Surgery Restores Heart of Patient with Hypertrophic Cardiomyopathy
FEBRUARY 20, 2023
Derek Mulligan has always been active. Whether playing hockey, taking part in competitive weekly golf games, or hiking with his family, Mulligan says he likes to keep moving.
But over the years, the 56-year-old father of four found that any activity would leave him fatigued, sometimes dizzy and short of breath. He gave up hockey and adjusted his fitness routines, using a cart during his golf games. “I became accepting of my physical limitations,” Mulligan stated. “I just thought I was getting older and slowing down.”
However, aging wasn’t the problem. In October 2021, Mulligan was diagnosed with a genetic condition known as hypertrophic cardiomyopathy (HCM). Today, Mulligan is recovering from surgery and says he is experiencing the most energy he has had in 20 years thanks to the support of BIDMC’s Hypertrophic Cardiomyopathy Clinic, the expertise of HCM Surgical Director Hassan Rastegar, MD, and the guidance of Usman Tahir, MD, Medical Co-Director of the HCM Clinic.
“I didn’t realize how good I could feel because I didn’t realize how bad I had been feeling,” Mulligan said. “It’s as if my car had been gradually losing five percent of its horsepower every year for 20 years — I might not notice that it didn’t have the power it once did.” Just two days after undergoing HCM surgery, Mulligan was up and walking through the corridors of BIDMC’s cardiac intensive care unit.
A Genetic Condition
An observation from his longtime cardiologist following an annual check-up first brought Mulligan to the Hypertrophic Cardiomyopathy Clinic. The multidisciplinary program is led by Drs. Rastegar and Tahir, and HCM Clinic Medical Co-Director A. Reshad Garan, MD. The Clinic includes a team of experts who work together to diagnose HCM based on a patient’s personalized medical history, physical exams, and a range of tests. This also includes an echocardiogram to measure the heart’s size, thickness, and ability to pump blood.
Mulligan had never heard of HCM prior to his diagnosis. In meeting with Tahir, who is also the Director of the Center for Cardiovascular Genetics, he learned that the genetic condition develops gradually and affects an estimated one in 500 individuals throughout the United States.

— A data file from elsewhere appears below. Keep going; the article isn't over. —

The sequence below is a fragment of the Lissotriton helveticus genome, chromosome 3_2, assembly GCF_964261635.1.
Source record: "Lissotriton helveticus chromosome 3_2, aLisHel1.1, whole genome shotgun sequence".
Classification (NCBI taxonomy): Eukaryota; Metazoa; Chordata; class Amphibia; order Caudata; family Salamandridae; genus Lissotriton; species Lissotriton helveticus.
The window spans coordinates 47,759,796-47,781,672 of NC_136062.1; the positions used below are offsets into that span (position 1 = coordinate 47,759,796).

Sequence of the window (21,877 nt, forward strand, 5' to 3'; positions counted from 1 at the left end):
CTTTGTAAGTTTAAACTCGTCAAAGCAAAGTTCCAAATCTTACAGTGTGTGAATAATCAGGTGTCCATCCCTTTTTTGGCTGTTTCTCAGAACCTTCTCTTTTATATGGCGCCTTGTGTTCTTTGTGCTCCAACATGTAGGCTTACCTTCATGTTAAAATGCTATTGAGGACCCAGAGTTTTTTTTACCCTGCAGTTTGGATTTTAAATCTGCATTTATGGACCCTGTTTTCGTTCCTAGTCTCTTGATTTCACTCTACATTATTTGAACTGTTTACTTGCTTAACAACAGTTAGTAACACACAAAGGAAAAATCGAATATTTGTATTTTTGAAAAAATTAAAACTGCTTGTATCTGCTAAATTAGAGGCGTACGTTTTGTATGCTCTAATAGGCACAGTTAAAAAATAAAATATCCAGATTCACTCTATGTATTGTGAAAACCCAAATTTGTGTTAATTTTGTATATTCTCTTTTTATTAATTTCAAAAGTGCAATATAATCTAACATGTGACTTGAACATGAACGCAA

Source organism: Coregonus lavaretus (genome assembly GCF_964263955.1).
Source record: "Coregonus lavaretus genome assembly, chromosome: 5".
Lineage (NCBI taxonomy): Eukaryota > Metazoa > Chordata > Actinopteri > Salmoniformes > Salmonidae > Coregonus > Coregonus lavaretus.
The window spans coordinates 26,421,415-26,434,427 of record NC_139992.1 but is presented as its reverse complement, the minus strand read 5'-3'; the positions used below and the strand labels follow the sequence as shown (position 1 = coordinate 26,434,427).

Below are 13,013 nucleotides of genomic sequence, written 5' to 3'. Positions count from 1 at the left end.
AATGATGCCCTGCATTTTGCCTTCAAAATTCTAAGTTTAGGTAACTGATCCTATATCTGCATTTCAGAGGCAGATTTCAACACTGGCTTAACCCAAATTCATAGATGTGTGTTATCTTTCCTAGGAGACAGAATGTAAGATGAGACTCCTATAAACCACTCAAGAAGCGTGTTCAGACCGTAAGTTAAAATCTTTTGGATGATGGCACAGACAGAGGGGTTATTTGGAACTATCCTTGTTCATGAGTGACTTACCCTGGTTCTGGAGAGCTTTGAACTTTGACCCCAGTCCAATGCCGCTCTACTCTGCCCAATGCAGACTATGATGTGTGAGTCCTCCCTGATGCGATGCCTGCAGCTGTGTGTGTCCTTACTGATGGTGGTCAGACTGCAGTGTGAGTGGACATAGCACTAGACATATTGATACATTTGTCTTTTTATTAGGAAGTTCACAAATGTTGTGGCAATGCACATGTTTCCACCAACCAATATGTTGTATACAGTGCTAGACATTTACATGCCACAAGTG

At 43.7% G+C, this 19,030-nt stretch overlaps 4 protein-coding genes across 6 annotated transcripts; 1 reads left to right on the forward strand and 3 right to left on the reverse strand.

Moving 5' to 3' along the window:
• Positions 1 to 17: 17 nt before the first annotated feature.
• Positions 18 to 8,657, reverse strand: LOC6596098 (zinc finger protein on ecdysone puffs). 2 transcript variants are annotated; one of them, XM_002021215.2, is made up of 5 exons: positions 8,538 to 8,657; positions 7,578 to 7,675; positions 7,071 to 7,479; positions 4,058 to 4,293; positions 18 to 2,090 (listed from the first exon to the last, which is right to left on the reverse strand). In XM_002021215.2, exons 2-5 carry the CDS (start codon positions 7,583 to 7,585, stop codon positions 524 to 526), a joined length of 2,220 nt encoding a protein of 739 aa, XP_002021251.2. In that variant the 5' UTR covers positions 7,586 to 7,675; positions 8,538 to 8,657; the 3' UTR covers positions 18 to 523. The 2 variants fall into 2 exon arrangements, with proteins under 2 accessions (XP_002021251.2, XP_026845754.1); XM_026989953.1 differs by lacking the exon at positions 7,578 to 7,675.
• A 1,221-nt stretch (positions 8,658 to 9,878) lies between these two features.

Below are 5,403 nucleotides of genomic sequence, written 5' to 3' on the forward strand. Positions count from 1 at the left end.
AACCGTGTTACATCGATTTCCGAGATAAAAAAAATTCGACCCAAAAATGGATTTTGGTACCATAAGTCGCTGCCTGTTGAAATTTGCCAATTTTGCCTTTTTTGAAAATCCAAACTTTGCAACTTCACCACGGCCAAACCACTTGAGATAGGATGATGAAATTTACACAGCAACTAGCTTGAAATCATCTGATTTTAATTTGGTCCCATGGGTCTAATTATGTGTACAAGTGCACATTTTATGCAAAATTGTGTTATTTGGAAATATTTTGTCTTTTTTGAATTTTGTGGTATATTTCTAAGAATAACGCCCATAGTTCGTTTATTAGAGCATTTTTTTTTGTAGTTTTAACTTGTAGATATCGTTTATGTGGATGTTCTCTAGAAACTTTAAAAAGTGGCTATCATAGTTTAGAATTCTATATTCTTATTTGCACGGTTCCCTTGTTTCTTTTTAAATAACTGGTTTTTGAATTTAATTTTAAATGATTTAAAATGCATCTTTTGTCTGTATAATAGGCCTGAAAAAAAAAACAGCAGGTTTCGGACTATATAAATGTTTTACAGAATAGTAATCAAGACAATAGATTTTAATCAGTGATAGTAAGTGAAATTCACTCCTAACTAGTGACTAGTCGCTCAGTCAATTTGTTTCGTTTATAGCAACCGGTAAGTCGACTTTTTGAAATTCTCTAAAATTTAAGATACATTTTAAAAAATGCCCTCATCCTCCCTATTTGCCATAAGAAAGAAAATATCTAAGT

“HCM often runs in families and is caused by a change [“mutation”] in one copy of a heart gene that leads to a thickening of the heart muscle,” Tahir explained. In some cases, the heart’s thickened wall can limit blood from being pumped throughout the body and eventually lead to heart failure. When this happens, symptoms such as fatigue, dizziness and shortness of breath can develop. Treatment depends on the severity of the condition, which can include medication, implantable devices or septal myectomy surgery.
Mulligan’s condition was severe enough to make him a candidate for surgery (septal myectomy), the “gold standard” of HCM treatment. He was introduced to Rastegar, an internationally known expert in the procedure, which focuses on surgically removing excess heart muscle to restore blood flow to the body. “Mr. Mulligan was an excellent candidate for this surgery,” said Rastegar.
“Dr. Rastegar’s surgical experience with treating HCM is among the most extensive in the field,” said Kamal Khabbaz, MD, BIDMC Chief of Cardiac Surgery. “He has performed more than 1,000 septal myectomies throughout his career with outstanding outcomes.”
Mulligan recalls how exceptionally open accessible Drs. Rastegar and Tahir were throughout his diagnosis and discussion of treatment options. “From the beginning, they made me feel like a friend, not just a medical chart.”
The staff at BIDMC made sure that Mulligan and his family knew what to expect from the surgery and the recovery, he said, so that when the operation was performed in October 2022, they were well prepared. “I can’t say enough about the nursing staff and everyone who took care of me,” said Mulligan. “I’m so thankful, this was such a great experience.”
Since HCM is a genetic condition, Mulligan’s four children have undergone echocardiograms to determine if they are showing signs of the disease. “They were not, and I’m thankful for that,” he said, adding that his family will continue to undergo testing every three to five years to monitor their heart health. They’re also busy making plans to take advantage of their dad’s newfound energy — now that his HCM has been fully treated and his heart safely repaired.
“It was a big operation, but now I feel like a million dollars — on my way to ten million,” said Mulligan.